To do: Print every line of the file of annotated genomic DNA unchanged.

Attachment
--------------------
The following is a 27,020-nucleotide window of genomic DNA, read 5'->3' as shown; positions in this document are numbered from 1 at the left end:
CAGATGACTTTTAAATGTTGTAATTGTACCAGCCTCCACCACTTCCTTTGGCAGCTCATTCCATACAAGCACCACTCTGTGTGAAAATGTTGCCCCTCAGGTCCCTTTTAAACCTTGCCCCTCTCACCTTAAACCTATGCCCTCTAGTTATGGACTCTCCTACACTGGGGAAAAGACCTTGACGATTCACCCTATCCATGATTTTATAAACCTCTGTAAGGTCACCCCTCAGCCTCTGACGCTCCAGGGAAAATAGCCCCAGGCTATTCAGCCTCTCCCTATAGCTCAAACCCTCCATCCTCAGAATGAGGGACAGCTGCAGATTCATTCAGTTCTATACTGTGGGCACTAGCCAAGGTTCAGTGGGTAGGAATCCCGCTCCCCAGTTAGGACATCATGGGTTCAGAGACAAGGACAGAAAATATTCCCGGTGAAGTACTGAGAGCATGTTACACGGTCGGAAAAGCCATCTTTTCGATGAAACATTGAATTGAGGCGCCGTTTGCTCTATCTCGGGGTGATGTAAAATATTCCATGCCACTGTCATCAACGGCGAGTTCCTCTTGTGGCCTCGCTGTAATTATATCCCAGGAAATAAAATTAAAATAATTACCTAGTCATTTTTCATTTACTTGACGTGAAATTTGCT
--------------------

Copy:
The following is a 27,020-nucleotide window of genomic DNA, read 5'->3' as shown; positions in this document are numbered from 1 at the left end:
CAGATGACTTTTAAATGTTGTAATTGTACCAGCCTCCACCACTTCCTTTGGCAGCTCATTCCATACAAGCACCACTCTGTGTGAAAATGTTGCCCCTCAGGTCCCTTTTAAACCTTGCCCCTCTCACCTTAAACCTATGCCCTCTAGTTATGGACTCTCCTACACTGGGGAAAAGACCTTGACGATTCACCCTATCCATGATTTTATAAACCTCTGTAAGGTCACCCCTCAGCCTCTGACGCTCCAGGGAAAATAGCCCCAGGCTATTCAGCCTCTCCCTATAGCTCAAACCCTCCATCCTCAGAATGAGGGACAGCTGCAGATTCATTCAGTTCTATACTGTGGGCACTAGCCAAGGTTCAGTGGGTAGGAATCCCGCTCCCCAGTTAGGACATCATGGGTTCAGAGACAAGGACAGAAAATATTCCCGGTGAAGTACTGAGAGCATGTTACACGGTCGGAAAAGCCATCTTTTCGATGAAACATTGAATTGAGGCGCCGTTTGCTCTATCTCGGGGTGATGTAAAATATTCCATGCCACTGTCATCAACGGCGAGTTCCTCTTGTGGCCTCGCTGTAATTATATCCCAGGAAATAAAATTAAAATAATTACCTAGTCATTTTTCATTTACTTGACGTGAAATTTGCT